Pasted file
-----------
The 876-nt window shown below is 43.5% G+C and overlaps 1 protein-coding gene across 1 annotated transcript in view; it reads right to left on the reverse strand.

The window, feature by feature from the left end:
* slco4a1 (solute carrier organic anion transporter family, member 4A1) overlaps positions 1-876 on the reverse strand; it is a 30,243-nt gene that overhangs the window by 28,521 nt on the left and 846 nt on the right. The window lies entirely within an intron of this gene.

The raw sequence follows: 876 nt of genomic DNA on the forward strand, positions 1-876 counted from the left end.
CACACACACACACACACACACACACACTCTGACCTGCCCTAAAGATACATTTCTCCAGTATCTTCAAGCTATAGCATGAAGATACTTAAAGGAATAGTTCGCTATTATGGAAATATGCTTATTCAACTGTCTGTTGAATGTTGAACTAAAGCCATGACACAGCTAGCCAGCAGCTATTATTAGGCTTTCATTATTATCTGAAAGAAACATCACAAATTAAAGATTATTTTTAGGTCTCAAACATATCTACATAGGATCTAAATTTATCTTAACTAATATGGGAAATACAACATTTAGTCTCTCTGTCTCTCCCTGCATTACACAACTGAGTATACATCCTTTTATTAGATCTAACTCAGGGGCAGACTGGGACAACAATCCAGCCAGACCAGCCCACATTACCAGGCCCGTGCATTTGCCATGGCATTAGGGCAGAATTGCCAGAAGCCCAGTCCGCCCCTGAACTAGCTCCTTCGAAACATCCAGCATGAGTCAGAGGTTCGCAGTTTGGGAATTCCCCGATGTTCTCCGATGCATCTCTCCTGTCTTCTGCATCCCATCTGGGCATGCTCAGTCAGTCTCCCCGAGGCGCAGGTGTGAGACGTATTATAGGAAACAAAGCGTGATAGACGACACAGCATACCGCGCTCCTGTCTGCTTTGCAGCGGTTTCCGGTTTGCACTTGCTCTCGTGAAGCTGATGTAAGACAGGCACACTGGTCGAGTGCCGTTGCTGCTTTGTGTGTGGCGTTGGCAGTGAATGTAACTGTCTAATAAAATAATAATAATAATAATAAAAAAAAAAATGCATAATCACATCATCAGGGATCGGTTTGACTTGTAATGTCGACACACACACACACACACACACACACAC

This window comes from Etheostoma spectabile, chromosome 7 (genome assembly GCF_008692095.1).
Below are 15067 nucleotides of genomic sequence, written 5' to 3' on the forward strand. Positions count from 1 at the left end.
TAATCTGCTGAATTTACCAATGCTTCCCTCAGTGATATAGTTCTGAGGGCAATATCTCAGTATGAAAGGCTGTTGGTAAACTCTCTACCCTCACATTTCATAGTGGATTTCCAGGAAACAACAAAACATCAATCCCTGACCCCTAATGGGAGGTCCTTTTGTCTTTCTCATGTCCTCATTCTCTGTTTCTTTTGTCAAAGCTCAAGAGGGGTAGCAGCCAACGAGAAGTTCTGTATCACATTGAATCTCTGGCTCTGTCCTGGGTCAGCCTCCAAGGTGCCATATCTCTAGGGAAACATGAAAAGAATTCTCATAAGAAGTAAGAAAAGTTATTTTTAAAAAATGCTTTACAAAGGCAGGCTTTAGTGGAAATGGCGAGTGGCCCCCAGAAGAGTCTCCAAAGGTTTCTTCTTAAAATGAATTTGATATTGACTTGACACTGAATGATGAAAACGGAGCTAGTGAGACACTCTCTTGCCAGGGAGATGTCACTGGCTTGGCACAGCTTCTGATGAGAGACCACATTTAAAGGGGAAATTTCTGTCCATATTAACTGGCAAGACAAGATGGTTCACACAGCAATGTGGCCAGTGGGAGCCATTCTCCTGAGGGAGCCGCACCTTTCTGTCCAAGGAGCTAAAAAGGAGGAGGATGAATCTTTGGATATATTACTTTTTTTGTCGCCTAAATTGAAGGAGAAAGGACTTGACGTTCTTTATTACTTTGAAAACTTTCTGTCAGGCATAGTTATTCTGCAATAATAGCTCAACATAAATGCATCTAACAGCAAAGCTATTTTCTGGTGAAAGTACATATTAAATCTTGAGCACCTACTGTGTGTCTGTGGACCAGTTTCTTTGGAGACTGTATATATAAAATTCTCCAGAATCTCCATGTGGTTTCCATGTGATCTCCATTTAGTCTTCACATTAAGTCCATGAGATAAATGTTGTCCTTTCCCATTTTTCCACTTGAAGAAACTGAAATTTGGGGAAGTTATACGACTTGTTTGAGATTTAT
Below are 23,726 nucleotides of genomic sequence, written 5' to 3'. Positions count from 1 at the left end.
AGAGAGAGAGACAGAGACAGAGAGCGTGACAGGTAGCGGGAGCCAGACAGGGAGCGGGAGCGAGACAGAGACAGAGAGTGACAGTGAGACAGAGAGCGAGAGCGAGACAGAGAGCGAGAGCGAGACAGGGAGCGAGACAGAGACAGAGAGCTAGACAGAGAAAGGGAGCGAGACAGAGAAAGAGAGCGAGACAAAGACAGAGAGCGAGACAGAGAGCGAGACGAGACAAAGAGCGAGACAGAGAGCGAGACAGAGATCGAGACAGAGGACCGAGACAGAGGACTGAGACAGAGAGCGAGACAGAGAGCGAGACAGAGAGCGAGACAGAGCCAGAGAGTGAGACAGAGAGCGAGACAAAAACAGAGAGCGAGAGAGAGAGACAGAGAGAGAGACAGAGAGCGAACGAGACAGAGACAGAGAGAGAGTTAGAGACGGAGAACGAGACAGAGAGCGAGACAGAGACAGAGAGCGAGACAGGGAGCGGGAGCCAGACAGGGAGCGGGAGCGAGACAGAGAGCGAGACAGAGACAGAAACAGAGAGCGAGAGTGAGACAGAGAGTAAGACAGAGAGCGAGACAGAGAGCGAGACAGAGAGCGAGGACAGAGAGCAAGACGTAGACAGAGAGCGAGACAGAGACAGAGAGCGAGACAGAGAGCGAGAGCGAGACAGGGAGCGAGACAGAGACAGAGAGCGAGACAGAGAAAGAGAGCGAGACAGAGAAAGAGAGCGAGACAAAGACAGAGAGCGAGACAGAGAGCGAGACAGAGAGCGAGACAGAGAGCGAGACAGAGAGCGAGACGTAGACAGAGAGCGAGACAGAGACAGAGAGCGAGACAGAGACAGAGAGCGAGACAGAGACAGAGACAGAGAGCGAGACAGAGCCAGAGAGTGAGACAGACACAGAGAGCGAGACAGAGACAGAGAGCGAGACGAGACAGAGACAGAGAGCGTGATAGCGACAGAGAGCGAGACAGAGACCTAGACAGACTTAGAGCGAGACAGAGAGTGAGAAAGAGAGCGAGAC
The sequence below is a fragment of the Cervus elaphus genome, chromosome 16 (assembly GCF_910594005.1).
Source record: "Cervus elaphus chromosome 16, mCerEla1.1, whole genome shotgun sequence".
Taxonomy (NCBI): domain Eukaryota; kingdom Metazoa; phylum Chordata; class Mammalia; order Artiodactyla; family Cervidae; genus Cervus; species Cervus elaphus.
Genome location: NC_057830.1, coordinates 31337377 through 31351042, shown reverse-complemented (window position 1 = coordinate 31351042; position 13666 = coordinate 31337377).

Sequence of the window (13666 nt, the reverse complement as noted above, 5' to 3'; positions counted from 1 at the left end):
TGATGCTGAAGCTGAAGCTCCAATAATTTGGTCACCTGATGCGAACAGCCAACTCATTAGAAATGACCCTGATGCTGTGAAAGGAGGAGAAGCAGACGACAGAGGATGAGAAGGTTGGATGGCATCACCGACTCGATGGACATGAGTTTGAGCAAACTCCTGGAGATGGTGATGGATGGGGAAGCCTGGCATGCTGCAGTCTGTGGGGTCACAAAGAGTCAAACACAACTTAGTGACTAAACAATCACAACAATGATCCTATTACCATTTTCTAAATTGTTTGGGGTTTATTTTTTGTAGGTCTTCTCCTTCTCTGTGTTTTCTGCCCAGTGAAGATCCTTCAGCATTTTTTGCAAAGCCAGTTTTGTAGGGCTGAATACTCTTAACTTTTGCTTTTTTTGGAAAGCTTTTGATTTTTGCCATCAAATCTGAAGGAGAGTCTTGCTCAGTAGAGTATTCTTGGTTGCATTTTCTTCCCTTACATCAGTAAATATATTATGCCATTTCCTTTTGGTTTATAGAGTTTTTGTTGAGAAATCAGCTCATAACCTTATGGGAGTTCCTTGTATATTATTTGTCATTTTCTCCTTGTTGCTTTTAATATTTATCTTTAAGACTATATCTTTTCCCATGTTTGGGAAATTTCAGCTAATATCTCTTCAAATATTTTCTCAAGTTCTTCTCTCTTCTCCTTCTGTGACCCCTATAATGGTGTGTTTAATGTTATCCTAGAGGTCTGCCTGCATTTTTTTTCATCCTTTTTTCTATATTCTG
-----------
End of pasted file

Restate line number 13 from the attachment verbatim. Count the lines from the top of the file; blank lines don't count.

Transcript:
Taxonomy (NCBI): domain Eukaryota; kingdom Metazoa; phylum Chordata; class Mammalia; order Artiodactyla; family Cervidae; genus Cervus; species Cervus elaphus.